The Revealers sequel opens up kids' struggles to become themselves in a hyper-linked world.

True Shoes cover 6-18-2013

from True Shoes:

“So this boy,” CC said. “Are you in love with him?”

The kitchen table was packed with fruits and Filipino dishes. My new favorite was kutsinta, little rice muffins topped with grated coconut. They were sweet but the moment was tense.

“I ... care about him,” Catalina finally said. “And he cares about me. And that’s not a bad thing,” she added warmly.

“No,” CC said — “it’s a dangerous thing. That is different.”

Cat gave me a bug-eyed look. Oh, this was starting well.

But then she just told her. She laid it all out, about Richie’s home life and what happened on Saturday. I’d been wondering how she had gotten herself to the hospital without CC finding out. It turned out she had said she was going for a walk, then used her cell to call a taxi.

The Revealers may be the most-used novel in U.S. middle schools today. Take a look inside.

REVEALERS front cover

A middle-school novel that deals realistically with bullying in a multi-character story, The Revealers has been the focus of reading-and-discussion projects in well over 1,000 middle schools. Here's an excerpt:

“Hey,” I said. “Has anybody talked to you or anything? Like the principal or the police?”

“Nah,” he said. “Forget about the principal — I told you, she never does anything. The cops ... my mom wanted to make a report but I said don’t. Burke and Blanchette would say they were trying to save me or something. The worst kids are the best liars.” He shrugged. “So what.”

“If it was grownups who did that, they’d be in jail.”

“Well it wasn’t and they’re not. Hey, what’d you do with Catalina’s thing?”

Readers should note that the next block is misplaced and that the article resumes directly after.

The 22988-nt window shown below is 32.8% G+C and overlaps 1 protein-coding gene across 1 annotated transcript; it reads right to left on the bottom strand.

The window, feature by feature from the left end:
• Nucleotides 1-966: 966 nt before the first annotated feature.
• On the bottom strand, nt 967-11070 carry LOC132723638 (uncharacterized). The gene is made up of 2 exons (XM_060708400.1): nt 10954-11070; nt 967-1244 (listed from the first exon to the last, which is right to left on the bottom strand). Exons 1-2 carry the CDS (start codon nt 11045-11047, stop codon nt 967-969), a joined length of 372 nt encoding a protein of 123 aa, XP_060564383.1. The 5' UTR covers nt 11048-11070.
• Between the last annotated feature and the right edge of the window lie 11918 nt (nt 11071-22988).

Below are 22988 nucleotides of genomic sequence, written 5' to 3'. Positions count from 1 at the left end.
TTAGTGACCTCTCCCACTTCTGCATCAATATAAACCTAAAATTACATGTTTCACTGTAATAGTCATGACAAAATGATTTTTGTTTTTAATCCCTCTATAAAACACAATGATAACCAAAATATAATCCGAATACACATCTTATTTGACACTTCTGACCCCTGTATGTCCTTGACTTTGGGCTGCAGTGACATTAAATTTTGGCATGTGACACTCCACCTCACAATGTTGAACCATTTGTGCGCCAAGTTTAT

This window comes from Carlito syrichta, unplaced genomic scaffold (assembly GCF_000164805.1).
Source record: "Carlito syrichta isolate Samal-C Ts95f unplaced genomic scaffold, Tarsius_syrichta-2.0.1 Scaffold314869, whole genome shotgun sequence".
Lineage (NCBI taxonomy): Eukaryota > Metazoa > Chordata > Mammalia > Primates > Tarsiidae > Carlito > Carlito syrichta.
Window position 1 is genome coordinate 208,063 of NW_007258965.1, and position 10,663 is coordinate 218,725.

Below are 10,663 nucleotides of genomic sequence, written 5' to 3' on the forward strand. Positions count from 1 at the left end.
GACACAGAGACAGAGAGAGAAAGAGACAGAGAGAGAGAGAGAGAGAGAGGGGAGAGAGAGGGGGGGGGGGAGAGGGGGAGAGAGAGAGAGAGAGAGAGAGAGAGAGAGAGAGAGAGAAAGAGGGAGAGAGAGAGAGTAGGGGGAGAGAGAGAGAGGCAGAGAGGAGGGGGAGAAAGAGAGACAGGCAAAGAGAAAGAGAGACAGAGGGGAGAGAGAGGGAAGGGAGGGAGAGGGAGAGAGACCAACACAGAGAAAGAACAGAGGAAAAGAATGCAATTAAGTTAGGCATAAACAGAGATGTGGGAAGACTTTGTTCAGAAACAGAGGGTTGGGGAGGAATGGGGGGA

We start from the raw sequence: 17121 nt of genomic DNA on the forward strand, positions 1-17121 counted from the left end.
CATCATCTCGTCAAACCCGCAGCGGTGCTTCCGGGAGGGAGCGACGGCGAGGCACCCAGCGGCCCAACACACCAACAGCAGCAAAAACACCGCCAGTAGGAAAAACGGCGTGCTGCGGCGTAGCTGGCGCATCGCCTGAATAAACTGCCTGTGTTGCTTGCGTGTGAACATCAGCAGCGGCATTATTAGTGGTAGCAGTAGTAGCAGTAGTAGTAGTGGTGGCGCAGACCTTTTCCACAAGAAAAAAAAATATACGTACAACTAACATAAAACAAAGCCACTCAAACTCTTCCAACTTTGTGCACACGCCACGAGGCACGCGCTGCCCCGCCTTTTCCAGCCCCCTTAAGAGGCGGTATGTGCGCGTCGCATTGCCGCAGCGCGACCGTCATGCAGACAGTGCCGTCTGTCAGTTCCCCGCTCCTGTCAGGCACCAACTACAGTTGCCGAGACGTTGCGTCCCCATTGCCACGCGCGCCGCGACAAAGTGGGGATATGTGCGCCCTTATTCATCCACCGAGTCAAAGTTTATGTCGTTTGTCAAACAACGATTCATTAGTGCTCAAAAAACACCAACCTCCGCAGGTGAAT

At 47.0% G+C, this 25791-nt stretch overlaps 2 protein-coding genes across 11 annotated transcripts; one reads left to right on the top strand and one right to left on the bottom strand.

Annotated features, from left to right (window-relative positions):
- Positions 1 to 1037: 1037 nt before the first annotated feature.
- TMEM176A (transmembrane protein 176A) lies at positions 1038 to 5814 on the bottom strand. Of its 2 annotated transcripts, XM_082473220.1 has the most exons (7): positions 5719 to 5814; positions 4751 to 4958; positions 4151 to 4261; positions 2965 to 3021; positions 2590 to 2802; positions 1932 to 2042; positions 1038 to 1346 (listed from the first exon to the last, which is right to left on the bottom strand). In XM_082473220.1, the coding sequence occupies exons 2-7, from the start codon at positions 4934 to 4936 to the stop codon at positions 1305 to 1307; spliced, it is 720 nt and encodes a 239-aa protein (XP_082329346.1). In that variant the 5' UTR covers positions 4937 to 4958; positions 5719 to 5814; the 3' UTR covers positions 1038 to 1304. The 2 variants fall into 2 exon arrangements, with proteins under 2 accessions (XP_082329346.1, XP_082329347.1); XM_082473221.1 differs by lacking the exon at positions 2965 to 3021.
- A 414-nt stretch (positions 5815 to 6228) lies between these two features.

I told him we sent it around to the whole seventh grade. We’d gone right from the System Server room to the computer lab, and done it.

Elliot whistled. “I like it!”

"Picture a troubled teen quietly removing this book from the school library shelves, then sitting down ... and devouring it."

Prince front cover high res

He shut the locker door. Crossed his arms. “Why should I feed you?”

“Be ... cause we’re friends?”

“Yeah? So how come you’ve been acting like a percolating turd?”

“I don’t think a turd percolates.”

Oscar grinned. “A permutating turd.”

“A perambulating turd,” I said, and I made a walking motion with my fingers.

“Walking around school.”

“There’s a few of those,” he said. “I’m looking at one now.”

“All right, okay,” I said. “I’m sorry.”

“No you’re not. You’re hungry.”

“I’m hungry and sorry. I’m sorrgry. It’s a serious condition.”

“But rarely fatal. Unfortunately.” He opened his locker. Rooted around inside. “Would you prefer something with fur or without?”

“Ugh.” I looked over his shoulder. “Like what?”

from The Prince of Denial. Headline from the book's review in Foreword Reviews.